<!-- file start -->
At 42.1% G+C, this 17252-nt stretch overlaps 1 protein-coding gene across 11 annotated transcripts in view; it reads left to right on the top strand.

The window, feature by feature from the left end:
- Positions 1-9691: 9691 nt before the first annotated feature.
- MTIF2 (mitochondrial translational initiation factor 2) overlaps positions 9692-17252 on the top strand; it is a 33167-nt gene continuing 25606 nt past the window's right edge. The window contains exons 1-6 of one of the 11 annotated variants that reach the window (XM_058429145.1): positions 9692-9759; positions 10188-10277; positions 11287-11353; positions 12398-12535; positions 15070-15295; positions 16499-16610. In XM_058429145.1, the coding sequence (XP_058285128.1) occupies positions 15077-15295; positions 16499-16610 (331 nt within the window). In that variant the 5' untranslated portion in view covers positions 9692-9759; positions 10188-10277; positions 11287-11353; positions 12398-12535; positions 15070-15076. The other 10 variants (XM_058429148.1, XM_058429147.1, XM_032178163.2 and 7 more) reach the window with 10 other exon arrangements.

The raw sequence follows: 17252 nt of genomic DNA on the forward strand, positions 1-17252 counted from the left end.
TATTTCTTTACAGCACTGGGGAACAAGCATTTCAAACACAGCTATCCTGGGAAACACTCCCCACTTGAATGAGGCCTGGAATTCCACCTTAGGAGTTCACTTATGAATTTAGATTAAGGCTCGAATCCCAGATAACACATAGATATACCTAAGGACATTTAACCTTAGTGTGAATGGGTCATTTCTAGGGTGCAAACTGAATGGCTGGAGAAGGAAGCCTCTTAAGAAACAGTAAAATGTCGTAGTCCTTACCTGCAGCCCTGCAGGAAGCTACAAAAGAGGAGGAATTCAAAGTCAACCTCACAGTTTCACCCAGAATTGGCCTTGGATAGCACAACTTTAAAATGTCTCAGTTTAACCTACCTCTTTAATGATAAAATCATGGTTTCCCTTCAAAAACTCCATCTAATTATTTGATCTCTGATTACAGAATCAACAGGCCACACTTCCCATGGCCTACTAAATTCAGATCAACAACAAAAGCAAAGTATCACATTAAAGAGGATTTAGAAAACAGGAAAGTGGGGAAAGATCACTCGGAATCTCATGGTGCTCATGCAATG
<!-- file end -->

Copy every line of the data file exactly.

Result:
At 42.1% G+C, this 17252-nt stretch overlaps 1 protein-coding gene across 11 annotated transcripts in view; it reads left to right on the top strand.

The window, feature by feature from the left end:
- Positions 1-9691: 9691 nt before the first annotated feature.
- MTIF2 (mitochondrial translational initiation factor 2) overlaps positions 9692-17252 on the top strand; it is a 33167-nt gene continuing 25606 nt past the window's right edge. The window contains exons 1-6 of one of the 11 annotated variants that reach the window (XM_058429145.1): positions 9692-9759; positions 10188-10277; positions 11287-11353; positions 12398-12535; positions 15070-15295; positions 16499-16610. In XM_058429145.1, the coding sequence (XP_058285128.1) occupies positions 15077-15295; positions 16499-16610 (331 nt within the window). In that variant the 5' untranslated portion in view covers positions 9692-9759; positions 10188-10277; positions 11287-11353; positions 12398-12535; positions 15070-15076. The other 10 variants (XM_058429148.1, XM_058429147.1, XM_032178163.2 and 7 more) reach the window with 10 other exon arrangements.

The raw sequence follows: 17252 nt of genomic DNA on the forward strand, positions 1-17252 counted from the left end.
TATTTCTTTACAGCACTGGGGAACAAGCATTTCAAACACAGCTATCCTGGGAAACACTCCCCACTTGAATGAGGCCTGGAATTCCACCTTAGGAGTTCACTTATGAATTTAGATTAAGGCTCGAATCCCAGATAACACATAGATATACCTAAGGACATTTAACCTTAGTGTGAATGGGTCATTTCTAGGGTGCAAACTGAATGGCTGGAGAAGGAAGCCTCTTAAGAAACAGTAAAATGTCGTAGTCCTTACCTGCAGCCCTGCAGGAAGCTACAAAAGAGGAGGAATTCAAAGTCAACCTCACAGTTTCACCCAGAATTGGCCTTGGATAGCACAACTTTAAAATGTCTCAGTTTAACCTACCTCTTTAATGATAAAATCATGGTTTCCCTTCAAAAACTCCATCTAATTATTTGATCTCTGATTACAGAATCAACAGGCCACACTTCCCATGGCCTACTAAATTCAGATCAACAACAAAAGCAAAGTATCACATTAAAGAGGATTTAGAAAACAGGAAAGTGGGGAAAGATCACTCGGAATCTCATGGTGCTCATGCAATG